2. According to the view of the Federal Government, did the German Reich actually grant the status of prisoners of war including the rights related to that status to the Italian military internees, and what is the basis of the Federal Government’s view?
3. According to the view of the Federal Government, as regards the question whether the Italian detainees are to be regarded as prisoners of war, is it necessary to take into consideration not only their formal legal situation but also their actual material situation, and what is the basis of the Federal Government’s position?
4. Does the Federal Government share the view of the authors of the Minor Interpellation that the Italian military internees were de facto not treated as prisoners of war, and if not, why not?
5. Does the Federal Government share the view that the treatment of the Italian military internees was a grave wrong, and if yes, why has it so far refused to compensate them?
The Federal Government concurs with the expert opinion by Prof. Dr. Dr. h.c. Christian Tomuschat, according to which the so-called Italian military internees, from the time of their capture until the end of the war, had the legal status of prisoners of war according to the provisions of the 1899/1907 Hague Regulations and the Geneva Convention relative to the Treatment of Prisoners of War of 27 July 1929. The expert opinion finds that a transferral into civilian status, effective under international law, had not taken place.
The Federal Government expressly regrets that many of the military internees had to live and work under conditions which were harsh and inconsistent with human dignity and that protective provisions of the international law of war were not respected. This, however, does not change the legal classification of the military internees as prisoners of war. The Law on the Creation of a Foundation “Remembrance, Responsibility and Future” has settled in a final manner the question of compensation for forced labour; according to Section 11, paragraph 3 of the Law prisoners of war are not eligible for payments.

7. Is the information received by the authors of the minor appellation … correct that of the 110.000 applications submitted by Italian forced labourers to the International Organization for Migration 100.000 have been rejected?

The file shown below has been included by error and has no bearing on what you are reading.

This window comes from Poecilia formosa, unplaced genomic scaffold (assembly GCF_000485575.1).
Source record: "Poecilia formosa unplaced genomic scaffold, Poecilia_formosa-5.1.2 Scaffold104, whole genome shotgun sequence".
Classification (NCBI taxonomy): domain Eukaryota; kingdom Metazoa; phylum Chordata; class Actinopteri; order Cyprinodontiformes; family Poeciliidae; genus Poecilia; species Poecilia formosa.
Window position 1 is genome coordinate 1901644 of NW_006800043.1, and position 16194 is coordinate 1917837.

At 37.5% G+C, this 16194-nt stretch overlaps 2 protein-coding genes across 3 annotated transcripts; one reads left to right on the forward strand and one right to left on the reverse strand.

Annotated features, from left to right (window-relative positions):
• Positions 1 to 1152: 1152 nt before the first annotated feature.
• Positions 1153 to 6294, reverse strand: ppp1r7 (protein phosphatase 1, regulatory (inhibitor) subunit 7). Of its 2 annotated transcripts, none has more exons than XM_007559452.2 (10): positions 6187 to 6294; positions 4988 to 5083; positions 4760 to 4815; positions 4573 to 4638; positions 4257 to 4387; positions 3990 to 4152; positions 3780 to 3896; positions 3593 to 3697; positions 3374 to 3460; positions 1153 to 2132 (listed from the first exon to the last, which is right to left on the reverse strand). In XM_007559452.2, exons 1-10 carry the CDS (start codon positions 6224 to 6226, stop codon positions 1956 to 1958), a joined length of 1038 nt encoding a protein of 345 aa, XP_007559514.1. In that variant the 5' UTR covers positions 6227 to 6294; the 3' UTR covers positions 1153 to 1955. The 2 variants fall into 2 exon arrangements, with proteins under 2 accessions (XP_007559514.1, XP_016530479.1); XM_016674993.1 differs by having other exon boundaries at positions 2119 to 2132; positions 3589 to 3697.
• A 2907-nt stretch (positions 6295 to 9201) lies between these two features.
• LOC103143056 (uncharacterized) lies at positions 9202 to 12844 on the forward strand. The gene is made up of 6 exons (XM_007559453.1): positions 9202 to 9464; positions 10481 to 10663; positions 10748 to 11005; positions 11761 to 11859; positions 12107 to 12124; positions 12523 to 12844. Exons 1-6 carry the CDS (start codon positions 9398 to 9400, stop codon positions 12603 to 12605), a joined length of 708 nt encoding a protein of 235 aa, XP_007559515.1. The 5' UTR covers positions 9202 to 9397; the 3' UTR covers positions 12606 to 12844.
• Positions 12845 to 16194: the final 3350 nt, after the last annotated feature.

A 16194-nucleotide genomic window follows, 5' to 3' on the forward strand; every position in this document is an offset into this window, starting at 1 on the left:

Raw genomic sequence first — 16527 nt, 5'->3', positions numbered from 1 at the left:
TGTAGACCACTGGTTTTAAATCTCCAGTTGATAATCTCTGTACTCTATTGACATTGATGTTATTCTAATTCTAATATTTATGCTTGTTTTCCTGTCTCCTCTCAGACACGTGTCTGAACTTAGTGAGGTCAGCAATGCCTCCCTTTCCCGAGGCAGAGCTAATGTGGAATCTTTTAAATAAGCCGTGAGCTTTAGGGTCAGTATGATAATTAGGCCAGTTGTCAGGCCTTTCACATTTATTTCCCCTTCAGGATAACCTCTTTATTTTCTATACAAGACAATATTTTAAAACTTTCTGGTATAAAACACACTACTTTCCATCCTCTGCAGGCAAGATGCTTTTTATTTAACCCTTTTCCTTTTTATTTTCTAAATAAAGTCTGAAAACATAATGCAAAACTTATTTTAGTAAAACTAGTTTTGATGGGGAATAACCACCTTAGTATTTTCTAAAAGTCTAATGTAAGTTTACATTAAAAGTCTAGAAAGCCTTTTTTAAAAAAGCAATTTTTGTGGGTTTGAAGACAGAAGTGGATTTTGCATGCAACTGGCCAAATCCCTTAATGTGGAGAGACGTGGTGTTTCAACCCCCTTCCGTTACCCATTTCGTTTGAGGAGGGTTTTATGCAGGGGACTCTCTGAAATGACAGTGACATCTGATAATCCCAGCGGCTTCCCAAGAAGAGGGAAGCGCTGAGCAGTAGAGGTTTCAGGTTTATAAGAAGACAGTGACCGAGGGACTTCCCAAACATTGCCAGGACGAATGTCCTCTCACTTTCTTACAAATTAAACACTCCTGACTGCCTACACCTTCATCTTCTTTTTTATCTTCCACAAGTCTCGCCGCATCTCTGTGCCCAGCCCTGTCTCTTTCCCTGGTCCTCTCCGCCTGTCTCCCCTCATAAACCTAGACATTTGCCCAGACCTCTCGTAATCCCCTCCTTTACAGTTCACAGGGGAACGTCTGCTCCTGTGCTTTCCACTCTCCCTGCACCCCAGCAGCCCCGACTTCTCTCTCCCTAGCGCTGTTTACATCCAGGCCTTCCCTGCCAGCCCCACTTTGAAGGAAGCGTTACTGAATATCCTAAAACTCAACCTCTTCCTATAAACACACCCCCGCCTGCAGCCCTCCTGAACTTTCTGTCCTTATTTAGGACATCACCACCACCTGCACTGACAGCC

Italian military internees and other prisoners of war have a legal entitlement to payments only if they were deported to a concentration camp. In these exceptional cases a special persecution, marked by national socialist ideology, was present; prisoner-of-war status recedes into the background …
8. How many actions for compensation by former Italian military internees are currently filed
a) with German courts,
The Federal Government has no reliable total numbers on actions by former Italian military internees pending in German courts, since these actions are not separately registered …
b) with foreign courts (please list by country),
In Italy, currently pending are 40 individual actions and 6 class-actions (overall 113 applicants) for compensation for material/immaterial damages, filed by survivors of German war crimes or other national socialist crimes committed during World War II, or by their relatives or surviving dependants. There is no information on actions of Italian victims in other foreign courts.
c) with international courts?
The Federal Government is aware that an association of former military internees has lodged an individual application against the Federal Republic of Germany with the European Court of Human Rights in Strasbourg. So far, however, the Court has not communicated this application to the Federal Republic of Germany. The Federal Government is not aware of further proceedings in international courts.
9. From the point of view of the Federal Government, how have these court proceedings developed and what position does the Federal Government take in these proceedings?
The Federal Government is of the view that these proceedings contravene the principle of State immunity. Since the Federal Government has so far not been involved in proceedings in international courts – see reply to question 8c – it cannot make a statement on that.